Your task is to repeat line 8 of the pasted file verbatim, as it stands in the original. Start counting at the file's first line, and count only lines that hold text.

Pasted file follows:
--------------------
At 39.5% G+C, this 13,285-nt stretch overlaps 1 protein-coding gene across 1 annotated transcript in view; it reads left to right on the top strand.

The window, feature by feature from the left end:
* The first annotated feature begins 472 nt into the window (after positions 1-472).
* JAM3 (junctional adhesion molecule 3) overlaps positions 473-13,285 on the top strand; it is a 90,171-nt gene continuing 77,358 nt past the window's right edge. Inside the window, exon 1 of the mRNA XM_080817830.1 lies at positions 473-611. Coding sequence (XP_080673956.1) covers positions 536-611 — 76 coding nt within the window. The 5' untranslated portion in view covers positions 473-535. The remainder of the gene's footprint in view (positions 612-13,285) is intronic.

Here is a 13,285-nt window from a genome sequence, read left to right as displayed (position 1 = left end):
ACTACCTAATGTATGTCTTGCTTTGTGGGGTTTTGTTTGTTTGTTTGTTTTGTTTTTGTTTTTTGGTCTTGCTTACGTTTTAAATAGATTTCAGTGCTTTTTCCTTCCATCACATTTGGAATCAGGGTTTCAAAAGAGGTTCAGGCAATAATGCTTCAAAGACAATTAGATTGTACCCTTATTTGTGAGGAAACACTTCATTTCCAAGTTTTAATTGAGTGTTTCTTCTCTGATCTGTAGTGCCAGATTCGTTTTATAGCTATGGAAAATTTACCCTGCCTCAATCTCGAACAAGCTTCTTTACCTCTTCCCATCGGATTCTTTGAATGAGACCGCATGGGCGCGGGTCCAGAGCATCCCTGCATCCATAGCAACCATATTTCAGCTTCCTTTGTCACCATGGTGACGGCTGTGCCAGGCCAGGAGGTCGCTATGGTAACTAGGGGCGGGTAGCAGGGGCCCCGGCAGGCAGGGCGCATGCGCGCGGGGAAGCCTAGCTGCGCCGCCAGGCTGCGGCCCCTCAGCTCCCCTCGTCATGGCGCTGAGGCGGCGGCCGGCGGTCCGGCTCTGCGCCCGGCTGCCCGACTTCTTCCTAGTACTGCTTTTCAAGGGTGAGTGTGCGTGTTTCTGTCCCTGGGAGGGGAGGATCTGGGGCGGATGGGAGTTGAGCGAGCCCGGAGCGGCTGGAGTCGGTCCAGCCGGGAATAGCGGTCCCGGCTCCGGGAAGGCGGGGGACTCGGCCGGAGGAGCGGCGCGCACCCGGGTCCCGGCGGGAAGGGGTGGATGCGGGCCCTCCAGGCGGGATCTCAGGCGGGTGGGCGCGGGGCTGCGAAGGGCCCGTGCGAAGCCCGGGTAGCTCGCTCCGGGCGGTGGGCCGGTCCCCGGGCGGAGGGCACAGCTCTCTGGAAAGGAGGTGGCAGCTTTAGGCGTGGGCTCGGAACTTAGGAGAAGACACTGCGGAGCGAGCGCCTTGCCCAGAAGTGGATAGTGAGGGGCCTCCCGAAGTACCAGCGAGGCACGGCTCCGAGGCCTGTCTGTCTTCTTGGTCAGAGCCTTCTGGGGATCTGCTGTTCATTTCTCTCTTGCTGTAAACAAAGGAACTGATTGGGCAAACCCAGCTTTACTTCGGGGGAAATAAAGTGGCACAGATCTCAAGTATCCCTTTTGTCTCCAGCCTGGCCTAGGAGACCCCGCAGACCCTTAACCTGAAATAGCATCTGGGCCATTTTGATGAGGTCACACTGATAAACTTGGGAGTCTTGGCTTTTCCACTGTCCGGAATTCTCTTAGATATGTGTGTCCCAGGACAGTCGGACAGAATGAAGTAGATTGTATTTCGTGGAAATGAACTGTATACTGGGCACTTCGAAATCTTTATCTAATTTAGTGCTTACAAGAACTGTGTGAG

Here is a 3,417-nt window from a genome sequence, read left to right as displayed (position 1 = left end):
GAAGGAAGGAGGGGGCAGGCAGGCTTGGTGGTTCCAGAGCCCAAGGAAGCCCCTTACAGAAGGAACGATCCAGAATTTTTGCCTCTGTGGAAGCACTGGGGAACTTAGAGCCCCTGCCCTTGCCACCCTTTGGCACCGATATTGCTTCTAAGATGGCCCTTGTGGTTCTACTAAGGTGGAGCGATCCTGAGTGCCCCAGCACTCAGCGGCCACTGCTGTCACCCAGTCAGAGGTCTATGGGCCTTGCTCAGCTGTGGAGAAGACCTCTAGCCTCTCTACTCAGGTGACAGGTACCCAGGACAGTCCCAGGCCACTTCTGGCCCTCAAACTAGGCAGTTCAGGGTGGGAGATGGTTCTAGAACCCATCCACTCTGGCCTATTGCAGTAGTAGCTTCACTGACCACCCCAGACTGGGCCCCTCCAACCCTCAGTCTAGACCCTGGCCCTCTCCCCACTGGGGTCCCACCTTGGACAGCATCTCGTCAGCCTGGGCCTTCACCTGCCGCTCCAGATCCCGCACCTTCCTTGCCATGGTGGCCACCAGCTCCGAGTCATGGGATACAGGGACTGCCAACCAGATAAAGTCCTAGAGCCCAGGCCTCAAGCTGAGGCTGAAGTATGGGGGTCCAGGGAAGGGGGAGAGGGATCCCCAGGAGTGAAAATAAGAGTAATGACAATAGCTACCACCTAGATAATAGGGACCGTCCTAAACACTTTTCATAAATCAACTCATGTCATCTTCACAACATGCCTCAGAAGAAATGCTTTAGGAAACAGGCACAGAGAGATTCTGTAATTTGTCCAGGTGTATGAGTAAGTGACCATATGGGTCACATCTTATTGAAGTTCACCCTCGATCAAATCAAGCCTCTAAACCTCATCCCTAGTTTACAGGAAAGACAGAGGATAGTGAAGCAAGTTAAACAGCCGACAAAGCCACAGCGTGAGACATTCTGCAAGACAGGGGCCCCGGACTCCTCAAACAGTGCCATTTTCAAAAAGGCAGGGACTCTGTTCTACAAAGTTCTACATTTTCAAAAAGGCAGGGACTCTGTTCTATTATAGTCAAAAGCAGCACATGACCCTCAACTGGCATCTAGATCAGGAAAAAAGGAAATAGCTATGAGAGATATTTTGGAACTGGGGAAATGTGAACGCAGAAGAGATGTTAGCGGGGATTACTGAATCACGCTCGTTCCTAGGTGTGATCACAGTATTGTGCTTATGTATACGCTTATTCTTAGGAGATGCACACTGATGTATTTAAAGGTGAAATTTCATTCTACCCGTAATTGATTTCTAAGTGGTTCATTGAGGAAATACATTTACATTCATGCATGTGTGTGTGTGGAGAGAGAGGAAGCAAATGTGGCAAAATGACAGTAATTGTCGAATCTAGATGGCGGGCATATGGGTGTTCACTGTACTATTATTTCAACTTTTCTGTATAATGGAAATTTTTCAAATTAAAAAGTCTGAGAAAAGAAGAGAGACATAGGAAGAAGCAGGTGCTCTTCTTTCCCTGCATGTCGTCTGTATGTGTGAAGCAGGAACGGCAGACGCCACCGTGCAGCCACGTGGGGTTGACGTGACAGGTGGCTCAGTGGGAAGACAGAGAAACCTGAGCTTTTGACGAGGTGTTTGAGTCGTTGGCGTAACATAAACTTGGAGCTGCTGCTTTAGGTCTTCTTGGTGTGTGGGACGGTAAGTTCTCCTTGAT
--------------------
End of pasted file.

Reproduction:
GAAGGAAGGAGGGGGCAGGCAGGCTTGGTGGTTCCAGAGCCCAAGGAAGCCCCTTACAGAAGGAACGATCCAGAATTTTTGCCTCTGTGGAAGCACTGGGGAACTTAGAGCCCCTGCCCTTGCCACCCTTTGGCACCGATATTGCTTCTAAGATGGCCCTTGTGGTTCTACTAAGGTGGAGCGATCCTGAGTGCCCCAGCACTCAGCGGCCACTGCTGTCACCCAGTCAGAGGTCTATGGGCCTTGCTCAGCTGTGGAGAAGACCTCTAGCCTCTCTACTCAGGTGACAGGTACCCAGGACAGTCCCAGGCCACTTCTGGCCCTCAAACTAGGCAGTTCAGGGTGGGAGATGGTTCTAGAACCCATCCACTCTGGCCTATTGCAGTAGTAGCTTCACTGACCACCCCAGACTGGGCCCCTCCAACCCTCAGTCTAGACCCTGGCCCTCTCCCCACTGGGGTCCCACCTTGGACAGCATCTCGTCAGCCTGGGCCTTCACCTGCCGCTCCAGATCCCGCACCTTCCTTGCCATGGTGGCCACCAGCTCCGAGTCATGGGATACAGGGACTGCCAACCAGATAAAGTCCTAGAGCCCAGGCCTCAAGCTGAGGCTGAAGTATGGGGGTCCAGGGAAGGGGGAGAGGGATCCCCAGGAGTGAAAATAAGAGTAATGACAATAGCTACCACCTAGATAATAGGGACCGTCCTAAACACTTTTCATAAATCAACTCATGTCATCTTCACAACATGCCTCAGAAGAAATGCTTTAGGAAACAGGCACAGAGAGATTCTGTAATTTGTCCAGGTGTATGAGTAAGTGACCATATGGGTCACATCTTATTGAAGTTCACCCTCGATCAAATCAAGCCTCTAAACCTCATCCCTAGTTTACAGGAAAGACAGAGGATAGTGAAGCAAGTTAAACAGCCGACAAAGCCACAGCGTGAGACATTCTGCAAGACAGGGGCCCCGGACTCCTCAAACAGTGCCATTTTCAAAAAGGCAGGGACTCTGTTCTACAAAGTTCTACATTTTCAAAAAGGCAGGGACTCTGTTCTATTATAGTCAAAAGCAGCACATGACCCTCAACTGGCATCTAGATCAGGAAAAAAGGAAATAGCTATGAGAGATATTTTGGAACTGGGGAAATGTGAACGCAGAAGAGATGTTAGCGGGGATTACTGAATCACGCTCGTTCCTAGGTGTGATCACAGTATTGTGCTTATGTATACGCTTATTCTTAGGAGATGCACACTGATGTATTTAAAGGTGAAATTTCATTCTACCCGTAATTGATTTCTAAGTGGTTCATTGAGGAAATACATTTACATTCATGCATGTGTGTGTGTGGAGAGAGAGGAAGCAAATGTGGCAAAATGACAGTAATTGTCGAATCTAGATGGCGGGCATATGGGTGTTCACTGTACTATTATTTCAACTTTTCTGTATAATGGAAATTTTTCAAATTAAAAAGTCTGAGAAAAGAAGAGAGACATAGGAAGAAGCAGGTGCTCTTCTTTCCCTGCATGTCGTCTGTATGTGTGAAGCAGGAACGGCAGACGCCACCGTGCAGCCACGTGGGGTTGACGTGACAGGTGGCTCAGTGGGAAGACAGAGAAACCTGAGCTTTTGACGAGGTGTTTGAGTCGTTGGCGTAACATAAACTTGGAGCTGCTGCTTTAGGTCTTCTTGGTGTGTGGGACGGTAAGTTCTCCTTGAT